Telephoned the Jag breakers I have situated about 6 miles or so from me, they offered me a 3.2 steel lined engine for 450 including tax (that's around $590 for our American friends) and comes with a guarantee to exchange if it's not a good one (I played the retired old man card, he took pity on me I think?). I also get the chance to hear it run before they remove it. So I'm thinking this is best way forward, I just need to get it out of my mind to put a 4.0 NA engine in (offered for the same price BTW) I remember someone saying it was easy if you use the 3.2 Cam cogs, and seal off the VVT oil holes? Any advice on that would be appreciated before I take a jump and waste 450.

Sorry for the 'gloom and doom' but reality hurts sometimes! Be good to hear some positive ideas, I'm sure short of positive at the moment
Paul
 
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Old 09-24-2018, 01:19 PM
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That massive backfire makes me wonder if the timing had shifted, lack of compression due to bent valves. Anyway, I would welcome a nikasil block, it should last indefinitely if not badly overheated. Have you checked the compression?

Swapping the engine is an extreme step, but there does seem to be something very wrong with your engine.
 
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Old 09-24-2018, 02:16 PM
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Hi RJ237, I haven't heard anyone say they would like a Nikasil block lol, you're the first. Another first is me losing the passion to keep going, even if it is a temporary loss! No, I didn't do a compression test, I should have but was ready to set fire to it, my better judgement kicked in so I closed the bonnet, the garage door, and hit the shower lol.

I will do a compression test tomorrow, but I am very interested in your thoughts on the steel lined 3.2 for the price? It seems too good to pass up (and I will get rid of the bore wash worries). Can you give me an idea of what I should expect from the compression test results, bearing in mind the readings will be low due to the lack of oil on the Nikasil bores I guess? If I do go for the steel lined engine, I will have a spare Nikasil 3.2 you could have if you weren't so far away! But then again, it might be worth a strip down to find the problem with it, fix it, then it's something worth some money to cover the cost of the new one?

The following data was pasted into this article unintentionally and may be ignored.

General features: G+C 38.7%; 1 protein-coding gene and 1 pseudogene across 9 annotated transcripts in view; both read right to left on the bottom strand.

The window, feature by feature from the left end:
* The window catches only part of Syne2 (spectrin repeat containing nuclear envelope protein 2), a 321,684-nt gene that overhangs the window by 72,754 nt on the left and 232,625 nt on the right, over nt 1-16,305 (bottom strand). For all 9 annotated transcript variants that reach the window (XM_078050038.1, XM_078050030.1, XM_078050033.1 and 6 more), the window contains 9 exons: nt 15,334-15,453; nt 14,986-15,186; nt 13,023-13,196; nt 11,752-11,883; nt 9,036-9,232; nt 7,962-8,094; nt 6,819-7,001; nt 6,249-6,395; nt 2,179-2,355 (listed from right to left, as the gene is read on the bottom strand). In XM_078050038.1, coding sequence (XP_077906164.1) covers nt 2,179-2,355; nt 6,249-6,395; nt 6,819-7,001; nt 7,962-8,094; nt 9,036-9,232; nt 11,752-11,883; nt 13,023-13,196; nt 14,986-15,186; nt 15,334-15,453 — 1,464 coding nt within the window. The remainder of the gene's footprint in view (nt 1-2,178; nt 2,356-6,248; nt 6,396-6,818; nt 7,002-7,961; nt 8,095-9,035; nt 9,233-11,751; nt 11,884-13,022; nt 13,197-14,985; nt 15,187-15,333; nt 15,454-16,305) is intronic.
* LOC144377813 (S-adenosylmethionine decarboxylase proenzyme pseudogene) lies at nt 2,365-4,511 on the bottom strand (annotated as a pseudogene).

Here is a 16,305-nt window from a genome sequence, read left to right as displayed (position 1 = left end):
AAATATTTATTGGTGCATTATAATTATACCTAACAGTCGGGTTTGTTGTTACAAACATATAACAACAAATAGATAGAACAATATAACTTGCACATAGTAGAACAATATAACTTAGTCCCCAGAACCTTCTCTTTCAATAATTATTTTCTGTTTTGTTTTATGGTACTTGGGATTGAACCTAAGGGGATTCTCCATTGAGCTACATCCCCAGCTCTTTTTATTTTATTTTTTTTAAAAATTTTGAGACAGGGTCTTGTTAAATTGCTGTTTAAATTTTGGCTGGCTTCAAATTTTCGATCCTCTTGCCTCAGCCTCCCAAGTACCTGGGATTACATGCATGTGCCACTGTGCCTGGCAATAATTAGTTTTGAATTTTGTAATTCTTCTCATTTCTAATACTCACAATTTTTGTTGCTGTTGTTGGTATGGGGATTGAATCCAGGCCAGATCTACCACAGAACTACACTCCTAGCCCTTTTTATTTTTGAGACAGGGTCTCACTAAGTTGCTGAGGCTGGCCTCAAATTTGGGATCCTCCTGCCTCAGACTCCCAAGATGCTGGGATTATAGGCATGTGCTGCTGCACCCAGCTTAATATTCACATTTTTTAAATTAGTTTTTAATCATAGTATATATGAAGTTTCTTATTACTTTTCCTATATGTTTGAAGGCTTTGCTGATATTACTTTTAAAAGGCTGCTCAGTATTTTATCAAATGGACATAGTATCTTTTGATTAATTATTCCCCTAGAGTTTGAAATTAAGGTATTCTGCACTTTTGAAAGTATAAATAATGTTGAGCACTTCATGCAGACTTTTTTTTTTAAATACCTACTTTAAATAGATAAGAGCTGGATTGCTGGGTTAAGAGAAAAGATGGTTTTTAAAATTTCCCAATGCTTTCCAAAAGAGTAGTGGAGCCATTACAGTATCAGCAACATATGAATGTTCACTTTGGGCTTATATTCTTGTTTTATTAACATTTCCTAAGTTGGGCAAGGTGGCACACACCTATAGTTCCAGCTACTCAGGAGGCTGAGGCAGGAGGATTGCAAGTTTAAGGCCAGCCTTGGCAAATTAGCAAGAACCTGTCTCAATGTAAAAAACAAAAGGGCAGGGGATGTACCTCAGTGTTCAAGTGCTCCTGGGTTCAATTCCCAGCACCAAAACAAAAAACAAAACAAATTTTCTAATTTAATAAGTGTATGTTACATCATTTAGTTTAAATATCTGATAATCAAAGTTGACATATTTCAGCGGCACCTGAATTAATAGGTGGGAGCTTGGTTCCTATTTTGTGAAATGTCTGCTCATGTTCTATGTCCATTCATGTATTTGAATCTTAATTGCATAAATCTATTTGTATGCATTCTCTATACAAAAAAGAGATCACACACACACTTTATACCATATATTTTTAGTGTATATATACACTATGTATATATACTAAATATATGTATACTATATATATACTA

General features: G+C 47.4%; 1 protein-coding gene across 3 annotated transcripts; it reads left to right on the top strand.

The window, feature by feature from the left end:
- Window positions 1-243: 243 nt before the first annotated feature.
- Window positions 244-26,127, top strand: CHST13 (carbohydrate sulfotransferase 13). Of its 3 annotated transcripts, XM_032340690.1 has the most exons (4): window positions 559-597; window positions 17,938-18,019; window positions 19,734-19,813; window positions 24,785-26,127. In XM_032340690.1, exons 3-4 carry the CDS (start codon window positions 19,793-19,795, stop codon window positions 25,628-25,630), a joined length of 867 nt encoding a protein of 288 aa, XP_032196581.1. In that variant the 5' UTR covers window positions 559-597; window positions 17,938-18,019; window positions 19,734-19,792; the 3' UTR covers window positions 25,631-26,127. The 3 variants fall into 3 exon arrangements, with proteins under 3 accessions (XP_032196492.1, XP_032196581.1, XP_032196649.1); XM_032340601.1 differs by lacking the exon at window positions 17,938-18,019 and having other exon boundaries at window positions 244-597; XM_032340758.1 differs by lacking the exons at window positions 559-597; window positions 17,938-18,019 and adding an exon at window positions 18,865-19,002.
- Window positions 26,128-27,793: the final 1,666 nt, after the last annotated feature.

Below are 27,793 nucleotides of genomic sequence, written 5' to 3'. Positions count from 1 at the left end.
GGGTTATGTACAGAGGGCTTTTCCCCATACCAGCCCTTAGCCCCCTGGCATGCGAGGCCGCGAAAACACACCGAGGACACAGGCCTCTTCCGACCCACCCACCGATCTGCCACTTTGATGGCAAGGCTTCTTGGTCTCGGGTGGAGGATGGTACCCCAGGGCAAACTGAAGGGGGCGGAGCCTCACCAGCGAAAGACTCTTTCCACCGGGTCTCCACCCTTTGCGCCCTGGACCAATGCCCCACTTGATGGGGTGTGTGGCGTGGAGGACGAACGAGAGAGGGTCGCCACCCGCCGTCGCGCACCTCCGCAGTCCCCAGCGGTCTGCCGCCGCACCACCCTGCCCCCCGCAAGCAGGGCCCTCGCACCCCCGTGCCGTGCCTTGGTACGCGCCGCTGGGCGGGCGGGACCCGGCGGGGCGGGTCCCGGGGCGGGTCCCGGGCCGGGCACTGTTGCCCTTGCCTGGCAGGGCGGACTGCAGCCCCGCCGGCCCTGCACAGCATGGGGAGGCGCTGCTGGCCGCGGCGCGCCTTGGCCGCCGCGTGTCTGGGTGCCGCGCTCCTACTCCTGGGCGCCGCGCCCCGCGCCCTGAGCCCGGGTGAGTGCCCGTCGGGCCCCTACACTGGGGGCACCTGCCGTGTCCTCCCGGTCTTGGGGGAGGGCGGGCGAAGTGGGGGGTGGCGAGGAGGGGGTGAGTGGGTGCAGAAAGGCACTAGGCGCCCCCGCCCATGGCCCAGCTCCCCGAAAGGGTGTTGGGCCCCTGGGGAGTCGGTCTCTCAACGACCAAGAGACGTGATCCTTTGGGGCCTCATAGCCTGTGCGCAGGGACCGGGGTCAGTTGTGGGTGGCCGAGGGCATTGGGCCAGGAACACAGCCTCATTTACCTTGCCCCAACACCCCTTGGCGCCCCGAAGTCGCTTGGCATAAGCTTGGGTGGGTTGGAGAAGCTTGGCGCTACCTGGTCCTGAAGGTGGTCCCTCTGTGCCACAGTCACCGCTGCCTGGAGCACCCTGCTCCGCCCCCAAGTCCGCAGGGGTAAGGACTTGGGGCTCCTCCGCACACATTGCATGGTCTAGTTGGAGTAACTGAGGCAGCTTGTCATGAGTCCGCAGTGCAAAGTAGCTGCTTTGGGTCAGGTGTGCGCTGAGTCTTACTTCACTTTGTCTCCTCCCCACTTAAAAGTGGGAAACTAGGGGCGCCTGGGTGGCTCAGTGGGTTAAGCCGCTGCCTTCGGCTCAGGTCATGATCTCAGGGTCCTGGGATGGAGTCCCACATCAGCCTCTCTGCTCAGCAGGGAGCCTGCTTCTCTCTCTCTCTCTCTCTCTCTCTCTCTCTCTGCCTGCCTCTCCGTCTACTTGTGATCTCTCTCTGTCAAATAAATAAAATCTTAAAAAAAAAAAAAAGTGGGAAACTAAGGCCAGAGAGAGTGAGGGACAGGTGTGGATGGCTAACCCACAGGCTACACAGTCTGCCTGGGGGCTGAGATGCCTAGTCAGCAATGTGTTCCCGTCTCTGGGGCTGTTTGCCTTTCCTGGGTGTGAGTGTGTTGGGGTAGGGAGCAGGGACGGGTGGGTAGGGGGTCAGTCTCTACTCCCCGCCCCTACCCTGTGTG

Question: How can the valve timing have 'shifted'? If it had, wouldn't there have been some knocking sounds or something with the piston hitting the valves, there was no noise, the car just petered out after it started and ran for 20 seconds? Didn't hear any 'noises' when cranking immediately after either? Strange, it seems these cars are so temperamental, but run so beautiful when they're going. Will let you know the compression results tomorrow.
Paul
 
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Old 09-24-2018, 03:33 PM
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My thought was that the massive backfire may have caused the chain to jump teeth, therefore the compression check. If you have added oil to the cylinders should be 125-145 lbs and fairly equal, but I don't know much about the 3.2. I drove my XK8 nikasil for many years and never experienced borewash.